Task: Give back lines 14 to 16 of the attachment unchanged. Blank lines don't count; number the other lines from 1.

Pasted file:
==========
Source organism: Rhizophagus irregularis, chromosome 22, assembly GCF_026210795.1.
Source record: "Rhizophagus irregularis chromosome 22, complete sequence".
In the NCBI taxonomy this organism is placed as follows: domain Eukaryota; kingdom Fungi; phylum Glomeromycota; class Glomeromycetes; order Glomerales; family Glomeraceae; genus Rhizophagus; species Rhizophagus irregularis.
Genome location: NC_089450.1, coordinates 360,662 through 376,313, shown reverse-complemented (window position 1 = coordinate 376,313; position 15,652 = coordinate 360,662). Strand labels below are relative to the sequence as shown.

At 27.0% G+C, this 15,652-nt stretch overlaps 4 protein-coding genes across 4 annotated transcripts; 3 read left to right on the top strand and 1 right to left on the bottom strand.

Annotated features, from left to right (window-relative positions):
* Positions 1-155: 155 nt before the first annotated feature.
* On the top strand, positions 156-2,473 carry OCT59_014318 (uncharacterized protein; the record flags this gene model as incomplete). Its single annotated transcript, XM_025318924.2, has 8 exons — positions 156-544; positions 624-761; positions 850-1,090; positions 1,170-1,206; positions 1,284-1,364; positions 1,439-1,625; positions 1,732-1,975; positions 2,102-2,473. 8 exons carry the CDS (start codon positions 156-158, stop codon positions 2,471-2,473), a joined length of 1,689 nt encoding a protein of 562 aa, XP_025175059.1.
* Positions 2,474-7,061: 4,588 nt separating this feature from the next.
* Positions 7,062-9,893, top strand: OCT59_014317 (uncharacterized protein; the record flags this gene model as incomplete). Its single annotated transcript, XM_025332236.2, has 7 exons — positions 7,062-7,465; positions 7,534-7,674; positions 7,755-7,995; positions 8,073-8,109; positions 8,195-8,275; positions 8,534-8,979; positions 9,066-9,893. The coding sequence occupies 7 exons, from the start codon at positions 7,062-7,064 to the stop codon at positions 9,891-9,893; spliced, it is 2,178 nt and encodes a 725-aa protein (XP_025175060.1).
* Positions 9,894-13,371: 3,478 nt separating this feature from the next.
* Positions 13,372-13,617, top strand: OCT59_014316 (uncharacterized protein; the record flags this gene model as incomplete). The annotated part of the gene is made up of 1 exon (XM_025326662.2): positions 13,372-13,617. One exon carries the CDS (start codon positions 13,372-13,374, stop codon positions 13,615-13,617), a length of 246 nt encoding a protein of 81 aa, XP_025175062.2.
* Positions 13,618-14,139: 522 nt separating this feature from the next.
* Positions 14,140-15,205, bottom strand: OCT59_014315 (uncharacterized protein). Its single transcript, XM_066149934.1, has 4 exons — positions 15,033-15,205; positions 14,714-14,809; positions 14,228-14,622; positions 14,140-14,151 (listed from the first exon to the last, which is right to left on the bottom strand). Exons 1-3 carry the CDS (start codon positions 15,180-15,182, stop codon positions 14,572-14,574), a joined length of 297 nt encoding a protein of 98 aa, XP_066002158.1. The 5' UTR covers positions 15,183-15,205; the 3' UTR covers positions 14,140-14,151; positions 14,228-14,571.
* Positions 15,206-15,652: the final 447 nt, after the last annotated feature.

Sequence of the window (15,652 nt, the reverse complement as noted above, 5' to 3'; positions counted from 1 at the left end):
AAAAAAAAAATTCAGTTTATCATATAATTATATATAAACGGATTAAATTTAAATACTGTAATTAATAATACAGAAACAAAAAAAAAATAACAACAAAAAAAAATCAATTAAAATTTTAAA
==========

* Positions 14,140-15,205, bottom strand: OCT59_014315 (uncharacterized protein). Its single transcript, XM_066149934.1, has 4 exons — positions 15,033-15,205; positions 14,714-14,809; positions 14,228-14,622; positions 14,140-14,151 (listed from the first exon to the last, which is right to left on the bottom strand). Exons 1-3 carry the CDS (start codon positions 15,180-15,182, stop codon positions 14,572-14,574), a joined length of 297 nt encoding a protein of 98 aa, XP_066002158.1. The 5' UTR covers positions 15,183-15,205; the 3' UTR covers positions 14,140-14,151; positions 14,228-14,571.
* Positions 15,206-15,652: the final 447 nt, after the last annotated feature.

Sequence of the window (15,652 nt, the reverse complement as noted above, 5' to 3'; positions counted from 1 at the left end):